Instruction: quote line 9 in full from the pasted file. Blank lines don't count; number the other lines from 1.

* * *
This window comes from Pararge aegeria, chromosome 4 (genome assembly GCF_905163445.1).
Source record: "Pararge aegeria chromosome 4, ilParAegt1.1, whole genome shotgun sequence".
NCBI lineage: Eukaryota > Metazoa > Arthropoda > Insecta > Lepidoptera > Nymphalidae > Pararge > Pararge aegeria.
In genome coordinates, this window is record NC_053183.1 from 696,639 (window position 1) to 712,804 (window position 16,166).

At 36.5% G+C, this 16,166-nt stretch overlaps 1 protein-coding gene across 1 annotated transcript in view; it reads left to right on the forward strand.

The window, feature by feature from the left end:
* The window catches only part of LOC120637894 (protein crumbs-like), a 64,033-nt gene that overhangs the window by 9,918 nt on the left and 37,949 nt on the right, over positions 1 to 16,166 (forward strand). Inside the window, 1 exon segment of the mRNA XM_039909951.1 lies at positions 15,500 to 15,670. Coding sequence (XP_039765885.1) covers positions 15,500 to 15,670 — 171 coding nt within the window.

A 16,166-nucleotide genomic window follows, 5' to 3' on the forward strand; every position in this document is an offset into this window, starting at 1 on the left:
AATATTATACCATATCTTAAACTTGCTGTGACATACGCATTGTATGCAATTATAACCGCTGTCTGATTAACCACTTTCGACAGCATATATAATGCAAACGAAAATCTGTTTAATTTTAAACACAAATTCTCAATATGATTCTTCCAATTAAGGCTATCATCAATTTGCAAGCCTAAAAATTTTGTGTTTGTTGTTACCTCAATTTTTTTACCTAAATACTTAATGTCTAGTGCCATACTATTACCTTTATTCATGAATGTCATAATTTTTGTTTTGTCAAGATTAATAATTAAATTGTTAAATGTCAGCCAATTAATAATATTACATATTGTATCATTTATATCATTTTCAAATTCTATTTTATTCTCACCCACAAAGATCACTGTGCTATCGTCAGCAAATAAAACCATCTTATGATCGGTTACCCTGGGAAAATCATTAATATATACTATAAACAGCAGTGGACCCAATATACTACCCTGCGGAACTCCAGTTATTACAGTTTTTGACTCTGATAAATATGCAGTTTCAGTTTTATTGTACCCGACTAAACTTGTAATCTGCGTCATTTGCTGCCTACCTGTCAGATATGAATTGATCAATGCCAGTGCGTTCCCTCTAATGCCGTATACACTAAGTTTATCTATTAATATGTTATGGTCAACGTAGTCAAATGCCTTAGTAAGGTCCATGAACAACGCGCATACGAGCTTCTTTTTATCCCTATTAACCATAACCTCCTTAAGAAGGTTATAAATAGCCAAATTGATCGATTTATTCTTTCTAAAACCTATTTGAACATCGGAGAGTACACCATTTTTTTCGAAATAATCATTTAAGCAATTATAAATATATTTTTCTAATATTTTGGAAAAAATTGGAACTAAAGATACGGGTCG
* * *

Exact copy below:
AATATTATACCATATCTTAAACTTGCTGTGACATACGCATTGTATGCAATTATAACCGCTGTCTGATTAACCACTTTCGACAGCATATATAATGCAAACGAAAATCTGTTTAATTTTAAACACAAATTCTCAATATGATTCTTCCAATTAAGGCTATCATCAATTTGCAAGCCTAAAAATTTTGTGTTTGTTGTTACCTCAATTTTTTTACCTAAATACTTAATGTCTAGTGCCATACTATTACCTTTATTCATGAATGTCATAATTTTTGTTTTGTCAAGATTAATAATTAAATTGTTAAATGTCAGCCAATTAATAATATTACATATTGTATCATTTATATCATTTTCAAATTCTATTTTATTCTCACCCACAAAGATCACTGTGCTATCGTCAGCAAATAAAACCATCTTATGATCGGTTACCCTGGGAAAATCATTAATATATACTATAAACAGCAGTGGACCCAATATACTACCCTGCGGAACTCCAGTTATTACAGTTTTTGACTCTGATAAATATGCAGTTTCAGTTTTATTGTACCCGACTAAACTTGTAATCTGCGTCATTTGCTGCCTACCTGTCAGATATGAATTGATCAATGCCAGTGCGTTCCCTCTAATGCCGTATACACTAAGTTTATCTATTAATATGTTATGGTCAACGTAGTCAAATGCCTTAGTAAGGTCCATGAACAACGCGCATACGAGCTTCTTTTTATCCCTATTAACCATAACCTCCTTAAGAAGGTTATAAATAGCCAAATTGATCGATTTATTCTTTCTAAAACCTATTTGAACATCGGAGAGTACACCATTTTTTTCGAAATAATCATTTAAGCAATTATAAATATATTTTTCTAATATTTTGGAAAAAATTGGAACTAAAGATACGGGTCG